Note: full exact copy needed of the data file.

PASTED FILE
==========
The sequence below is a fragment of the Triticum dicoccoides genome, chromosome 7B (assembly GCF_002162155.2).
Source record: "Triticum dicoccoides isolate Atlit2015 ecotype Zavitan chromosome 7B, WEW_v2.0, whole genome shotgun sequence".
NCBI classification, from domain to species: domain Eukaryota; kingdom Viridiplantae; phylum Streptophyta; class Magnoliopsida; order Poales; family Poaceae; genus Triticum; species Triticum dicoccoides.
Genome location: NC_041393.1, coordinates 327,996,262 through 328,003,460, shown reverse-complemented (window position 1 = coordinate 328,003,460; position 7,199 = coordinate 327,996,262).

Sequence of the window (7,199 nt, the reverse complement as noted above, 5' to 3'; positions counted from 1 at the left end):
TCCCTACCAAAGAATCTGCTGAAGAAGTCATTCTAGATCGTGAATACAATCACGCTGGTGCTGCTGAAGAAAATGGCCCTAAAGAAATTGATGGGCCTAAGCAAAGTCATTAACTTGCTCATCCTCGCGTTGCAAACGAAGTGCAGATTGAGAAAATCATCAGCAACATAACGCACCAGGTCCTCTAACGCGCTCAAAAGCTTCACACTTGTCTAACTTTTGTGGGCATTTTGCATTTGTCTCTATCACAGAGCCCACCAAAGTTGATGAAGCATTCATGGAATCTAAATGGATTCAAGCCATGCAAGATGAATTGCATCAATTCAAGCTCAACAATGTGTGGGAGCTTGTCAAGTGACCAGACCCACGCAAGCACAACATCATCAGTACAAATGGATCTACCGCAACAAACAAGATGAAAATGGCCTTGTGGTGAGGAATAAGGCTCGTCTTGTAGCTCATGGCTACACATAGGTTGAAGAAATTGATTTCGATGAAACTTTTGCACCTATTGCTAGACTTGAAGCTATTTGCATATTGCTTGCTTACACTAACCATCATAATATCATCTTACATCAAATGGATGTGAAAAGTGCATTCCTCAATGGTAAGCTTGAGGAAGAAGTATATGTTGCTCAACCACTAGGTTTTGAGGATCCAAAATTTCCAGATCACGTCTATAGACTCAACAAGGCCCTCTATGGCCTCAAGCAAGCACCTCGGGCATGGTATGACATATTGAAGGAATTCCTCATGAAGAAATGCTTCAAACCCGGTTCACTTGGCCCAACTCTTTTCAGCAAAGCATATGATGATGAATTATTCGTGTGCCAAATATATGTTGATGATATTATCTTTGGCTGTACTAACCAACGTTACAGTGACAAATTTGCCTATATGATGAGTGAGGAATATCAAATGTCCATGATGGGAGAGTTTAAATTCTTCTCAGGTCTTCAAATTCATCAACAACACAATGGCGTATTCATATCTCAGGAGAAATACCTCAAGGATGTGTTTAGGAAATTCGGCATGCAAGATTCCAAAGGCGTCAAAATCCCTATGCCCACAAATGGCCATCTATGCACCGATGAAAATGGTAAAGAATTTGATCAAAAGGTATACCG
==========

The sequence below is a fragment of the Triticum dicoccoides genome, chromosome 7B (assembly GCF_002162155.2).
Source record: "Triticum dicoccoides isolate Atlit2015 ecotype Zavitan chromosome 7B, WEW_v2.0, whole genome shotgun sequence".
NCBI classification, from domain to species: domain Eukaryota; kingdom Viridiplantae; phylum Streptophyta; class Magnoliopsida; order Poales; family Poaceae; genus Triticum; species Triticum dicoccoides.
Genome location: NC_041393.1, coordinates 327,996,262 through 328,003,460, shown reverse-complemented (window position 1 = coordinate 328,003,460; position 7,199 = coordinate 327,996,262).

Sequence of the window (7,199 nt, the reverse complement as noted above, 5' to 3'; positions counted from 1 at the left end):
TCCCTACCAAAGAATCTGCTGAAGAAGTCATTCTAGATCGTGAATACAATCACGCTGGTGCTGCTGAAGAAAATGGCCCTAAAGAAATTGATGGGCCTAAGCAAAGTCATTAACTTGCTCATCCTCGCGTTGCAAACGAAGTGCAGATTGAGAAAATCATCAGCAACATAACGCACCAGGTCCTCTAACGCGCTCAAAAGCTTCACACTTGTCTAACTTTTGTGGGCATTTTGCATTTGTCTCTATCACAGAGCCCACCAAAGTTGATGAAGCATTCATGGAATCTAAATGGATTCAAGCCATGCAAGATGAATTGCATCAATTCAAGCTCAACAATGTGTGGGAGCTTGTCAAGTGACCAGACCCACGCAAGCACAACATCATCAGTACAAATGGATCTACCGCAACAAACAAGATGAAAATGGCCTTGTGGTGAGGAATAAGGCTCGTCTTGTAGCTCATGGCTACACATAGGTTGAAGAAATTGATTTCGATGAAACTTTTGCACCTATTGCTAGACTTGAAGCTATTTGCATATTGCTTGCTTACACTAACCATCATAATATCATCTTACATCAAATGGATGTGAAAAGTGCATTCCTCAATGGTAAGCTTGAGGAAGAAGTATATGTTGCTCAACCACTAGGTTTTGAGGATCCAAAATTTCCAGATCACGTCTATAGACTCAACAAGGCCCTCTATGGCCTCAAGCAAGCACCTCGGGCATGGTATGACATATTGAAGGAATTCCTCATGAAGAAATGCTTCAAACCCGGTTCACTTGGCCCAACTCTTTTCAGCAAAGCATATGATGATGAATTATTCGTGTGCCAAATATATGTTGATGATATTATCTTTGGCTGTACTAACCAACGTTACAGTGACAAATTTGCCTATATGATGAGTGAGGAATATCAAATGTCCATGATGGGAGAGTTTAAATTCTTCTCAGGTCTTCAAATTCATCAACAACACAATGGCGTATTCATATCTCAGGAGAAATACCTCAAGGATGTGTTTAGGAAATTCGGCATGCAAGATTCCAAAGGCGTCAAAATCCCTATGCCCACAAATGGCCATCTATGCACCGATGAAAATGGTAAAGAATTTGATCAAAAGGTATACCG